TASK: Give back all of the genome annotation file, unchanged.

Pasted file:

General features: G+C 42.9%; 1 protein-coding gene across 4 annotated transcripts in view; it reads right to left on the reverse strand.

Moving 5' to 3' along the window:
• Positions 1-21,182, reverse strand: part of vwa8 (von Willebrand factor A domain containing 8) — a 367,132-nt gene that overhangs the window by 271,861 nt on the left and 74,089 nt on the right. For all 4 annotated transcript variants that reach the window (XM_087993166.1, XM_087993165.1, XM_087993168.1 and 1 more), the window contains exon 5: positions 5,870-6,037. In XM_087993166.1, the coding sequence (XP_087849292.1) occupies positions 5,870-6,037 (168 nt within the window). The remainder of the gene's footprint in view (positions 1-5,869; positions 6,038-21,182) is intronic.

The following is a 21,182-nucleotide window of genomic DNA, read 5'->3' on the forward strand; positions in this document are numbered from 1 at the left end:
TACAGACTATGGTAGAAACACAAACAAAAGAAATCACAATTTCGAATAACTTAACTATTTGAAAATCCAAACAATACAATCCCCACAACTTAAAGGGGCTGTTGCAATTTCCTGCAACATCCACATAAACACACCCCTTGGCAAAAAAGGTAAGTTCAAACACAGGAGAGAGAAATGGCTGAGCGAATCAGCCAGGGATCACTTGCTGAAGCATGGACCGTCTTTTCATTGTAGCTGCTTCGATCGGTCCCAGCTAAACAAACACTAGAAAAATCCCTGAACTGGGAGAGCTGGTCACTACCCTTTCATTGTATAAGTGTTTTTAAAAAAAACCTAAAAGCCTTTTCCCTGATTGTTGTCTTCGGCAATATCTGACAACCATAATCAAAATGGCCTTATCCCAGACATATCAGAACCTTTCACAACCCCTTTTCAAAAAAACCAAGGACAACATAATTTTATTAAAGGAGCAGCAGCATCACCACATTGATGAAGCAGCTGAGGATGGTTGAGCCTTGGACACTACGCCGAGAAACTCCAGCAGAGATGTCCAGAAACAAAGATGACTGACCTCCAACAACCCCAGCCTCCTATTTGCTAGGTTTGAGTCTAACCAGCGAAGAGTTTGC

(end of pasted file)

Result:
General features: G+C 42.9%; 1 protein-coding gene across 4 annotated transcripts in view; it reads right to left on the reverse strand.

Moving 5' to 3' along the window:
• Positions 1-21,182, reverse strand: part of vwa8 (von Willebrand factor A domain containing 8) — a 367,132-nt gene that overhangs the window by 271,861 nt on the left and 74,089 nt on the right. For all 4 annotated transcript variants that reach the window (XM_087993166.1, XM_087993165.1, XM_087993168.1 and 1 more), the window contains exon 5: positions 5,870-6,037. In XM_087993166.1, the coding sequence (XP_087849292.1) occupies positions 5,870-6,037 (168 nt within the window). The remainder of the gene's footprint in view (positions 1-5,869; positions 6,038-21,182) is intronic.

The following is a 21,182-nucleotide window of genomic DNA, read 5'->3' on the forward strand; positions in this document are numbered from 1 at the left end:
TACAGACTATGGTAGAAACACAAACAAAAGAAATCACAATTTCGAATAACTTAACTATTTGAAAATCCAAACAATACAATCCCCACAACTTAAAGGGGCTGTTGCAATTTCCTGCAACATCCACATAAACACACCCCTTGGCAAAAAAGGTAAGTTCAAACACAGGAGAGAGAAATGGCTGAGCGAATCAGCCAGGGATCACTTGCTGAAGCATGGACCGTCTTTTCATTGTAGCTGCTTCGATCGGTCCCAGCTAAACAAACACTAGAAAAATCCCTGAACTGGGAGAGCTGGTCACTACCCTTTCATTGTATAAGTGTTTTTAAAAAAAACCTAAAAGCCTTTTCCCTGATTGTTGTCTTCGGCAATATCTGACAACCATAATCAAAATGGCCTTATCCCAGACATATCAGAACCTTTCACAACCCCTTTTCAAAAAAACCAAGGACAACATAATTTTATTAAAGGAGCAGCAGCATCACCACATTGATGAAGCAGCTGAGGATGGTTGAGCCTTGGACACTACGCCGAGAAACTCCAGCAGAGATGTCCAGAAACAAAGATGACTGACCTCCAACAACCCCAGCCTCCTATTTGCTAGGTTTGAGTCTAACCAGCGAAGAGTTTGC